Policy oversight and development is an essential board role, as this work is heavily tied to legal compliance of the nonprofit. Your first-time board member should also understand how the board reviews/approves policies — once every three to five years, some more often than that.

     3.  Explain What Committees Are & How the Board Functions

Your first-time board member must understand that boards have committees to do policy and project work on behalf of the entire board. Committees act as a container that you (the ED) should be asking for help, within their areas of expertise, to get a project done.

If someone has never served on a board, it’s important to give them the appropriate context for what they’re doing. Explain what a committee is, what committees do, why the board meeting agenda is the way it is, etc.

Some nonprofits aren’t organized with committees, so you must describe how yourboard functions. If you do have committees, review them with your first-time board member, including what each committee does in detail.

     4.  Assign Them a Board Mentor

A critical step that often gets overlooked when onboarding a first-time board member is assigning them a mentor. This can be any current board member who has long-standing experience with board service and the organization as a whole.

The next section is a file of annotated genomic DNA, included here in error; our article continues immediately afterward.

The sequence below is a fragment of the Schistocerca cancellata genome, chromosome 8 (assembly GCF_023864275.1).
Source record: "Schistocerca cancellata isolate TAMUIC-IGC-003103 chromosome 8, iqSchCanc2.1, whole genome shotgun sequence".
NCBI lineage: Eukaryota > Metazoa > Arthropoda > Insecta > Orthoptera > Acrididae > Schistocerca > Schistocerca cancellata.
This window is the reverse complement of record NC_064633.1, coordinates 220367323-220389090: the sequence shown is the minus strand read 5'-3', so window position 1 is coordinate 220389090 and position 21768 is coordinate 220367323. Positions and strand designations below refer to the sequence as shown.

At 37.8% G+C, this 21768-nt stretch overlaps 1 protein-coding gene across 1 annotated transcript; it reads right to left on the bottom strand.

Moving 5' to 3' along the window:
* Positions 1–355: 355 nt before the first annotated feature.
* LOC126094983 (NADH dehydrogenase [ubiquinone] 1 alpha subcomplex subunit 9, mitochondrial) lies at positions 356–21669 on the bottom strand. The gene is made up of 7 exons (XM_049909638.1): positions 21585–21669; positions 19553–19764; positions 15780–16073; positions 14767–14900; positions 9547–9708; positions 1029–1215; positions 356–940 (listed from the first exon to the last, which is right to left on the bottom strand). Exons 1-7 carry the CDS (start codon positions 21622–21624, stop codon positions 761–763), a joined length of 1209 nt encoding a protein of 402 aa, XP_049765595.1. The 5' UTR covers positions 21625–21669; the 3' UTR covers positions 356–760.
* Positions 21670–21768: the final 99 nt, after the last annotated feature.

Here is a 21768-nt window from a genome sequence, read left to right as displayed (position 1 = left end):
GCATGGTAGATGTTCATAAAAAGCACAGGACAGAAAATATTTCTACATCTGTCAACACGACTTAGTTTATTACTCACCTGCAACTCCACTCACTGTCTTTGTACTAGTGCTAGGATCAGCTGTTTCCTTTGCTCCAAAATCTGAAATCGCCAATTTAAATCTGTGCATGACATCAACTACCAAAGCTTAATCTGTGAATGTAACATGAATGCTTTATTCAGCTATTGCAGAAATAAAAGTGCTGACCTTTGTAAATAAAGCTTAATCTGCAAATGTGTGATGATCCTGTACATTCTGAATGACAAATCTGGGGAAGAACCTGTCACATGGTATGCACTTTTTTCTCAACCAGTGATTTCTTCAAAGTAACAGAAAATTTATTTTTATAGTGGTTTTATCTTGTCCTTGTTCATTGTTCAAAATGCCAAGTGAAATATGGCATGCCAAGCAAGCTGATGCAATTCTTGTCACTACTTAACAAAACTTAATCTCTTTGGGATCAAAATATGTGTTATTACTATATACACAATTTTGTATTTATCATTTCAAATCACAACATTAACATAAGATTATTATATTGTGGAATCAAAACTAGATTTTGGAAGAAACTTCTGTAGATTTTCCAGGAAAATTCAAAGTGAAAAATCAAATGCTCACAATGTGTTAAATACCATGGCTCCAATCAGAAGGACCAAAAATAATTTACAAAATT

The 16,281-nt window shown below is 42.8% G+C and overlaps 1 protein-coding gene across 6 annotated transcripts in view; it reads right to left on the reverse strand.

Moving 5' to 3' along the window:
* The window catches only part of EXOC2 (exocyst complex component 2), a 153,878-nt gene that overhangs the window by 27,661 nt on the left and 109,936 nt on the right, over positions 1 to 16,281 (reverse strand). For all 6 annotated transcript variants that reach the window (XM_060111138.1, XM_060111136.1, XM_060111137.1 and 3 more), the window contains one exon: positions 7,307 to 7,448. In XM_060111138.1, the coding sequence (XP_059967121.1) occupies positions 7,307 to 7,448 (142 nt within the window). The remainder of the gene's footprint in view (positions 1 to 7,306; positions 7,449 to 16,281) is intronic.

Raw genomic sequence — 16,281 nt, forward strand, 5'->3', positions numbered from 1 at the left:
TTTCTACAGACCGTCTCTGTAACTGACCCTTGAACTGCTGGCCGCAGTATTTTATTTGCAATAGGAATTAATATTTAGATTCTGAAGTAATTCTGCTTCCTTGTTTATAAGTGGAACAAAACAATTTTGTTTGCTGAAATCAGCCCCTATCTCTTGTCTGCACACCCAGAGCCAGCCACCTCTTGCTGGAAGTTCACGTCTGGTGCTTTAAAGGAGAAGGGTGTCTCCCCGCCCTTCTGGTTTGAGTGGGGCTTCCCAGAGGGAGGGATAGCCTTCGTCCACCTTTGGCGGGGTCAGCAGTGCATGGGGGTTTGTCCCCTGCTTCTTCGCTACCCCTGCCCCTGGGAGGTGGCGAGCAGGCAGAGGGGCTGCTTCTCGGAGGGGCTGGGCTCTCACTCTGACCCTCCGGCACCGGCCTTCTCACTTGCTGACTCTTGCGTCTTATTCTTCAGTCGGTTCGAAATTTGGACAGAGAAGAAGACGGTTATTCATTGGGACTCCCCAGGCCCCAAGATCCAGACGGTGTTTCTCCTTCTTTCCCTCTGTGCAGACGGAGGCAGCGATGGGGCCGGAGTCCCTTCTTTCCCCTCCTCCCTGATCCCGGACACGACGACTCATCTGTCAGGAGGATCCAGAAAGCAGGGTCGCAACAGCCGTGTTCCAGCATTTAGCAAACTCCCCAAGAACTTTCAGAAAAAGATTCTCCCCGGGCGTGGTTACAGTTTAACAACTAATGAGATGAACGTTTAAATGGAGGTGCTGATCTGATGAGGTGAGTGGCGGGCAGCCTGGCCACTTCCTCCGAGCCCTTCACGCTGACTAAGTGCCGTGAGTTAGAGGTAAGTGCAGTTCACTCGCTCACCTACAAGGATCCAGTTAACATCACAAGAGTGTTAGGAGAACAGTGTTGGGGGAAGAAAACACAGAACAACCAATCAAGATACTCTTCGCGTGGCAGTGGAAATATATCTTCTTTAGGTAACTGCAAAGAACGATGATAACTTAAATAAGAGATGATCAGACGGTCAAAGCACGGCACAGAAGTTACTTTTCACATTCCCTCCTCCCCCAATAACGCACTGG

The mentor should prioritize personal interaction with the new board member, getting to know them over lunch or breakfast. They must create a safe space for the first-time board member to ask questions that may feel “stupid.”

It’s also important that the board mentor and new member swap phone numbers so they can text questions during board meetings. The board mentor can help decipher between a question that should be asked out loud in the meeting, and a question that can be answered after the meeting.

The mentor should sit next to the new member at board meetings and follow up to ask how things are going. Review the board mentor’s checklist for more guidance on how to give the first-time board member what they need.

     5.  Reestablish Agreed-Upon Meetings Times (If Possible)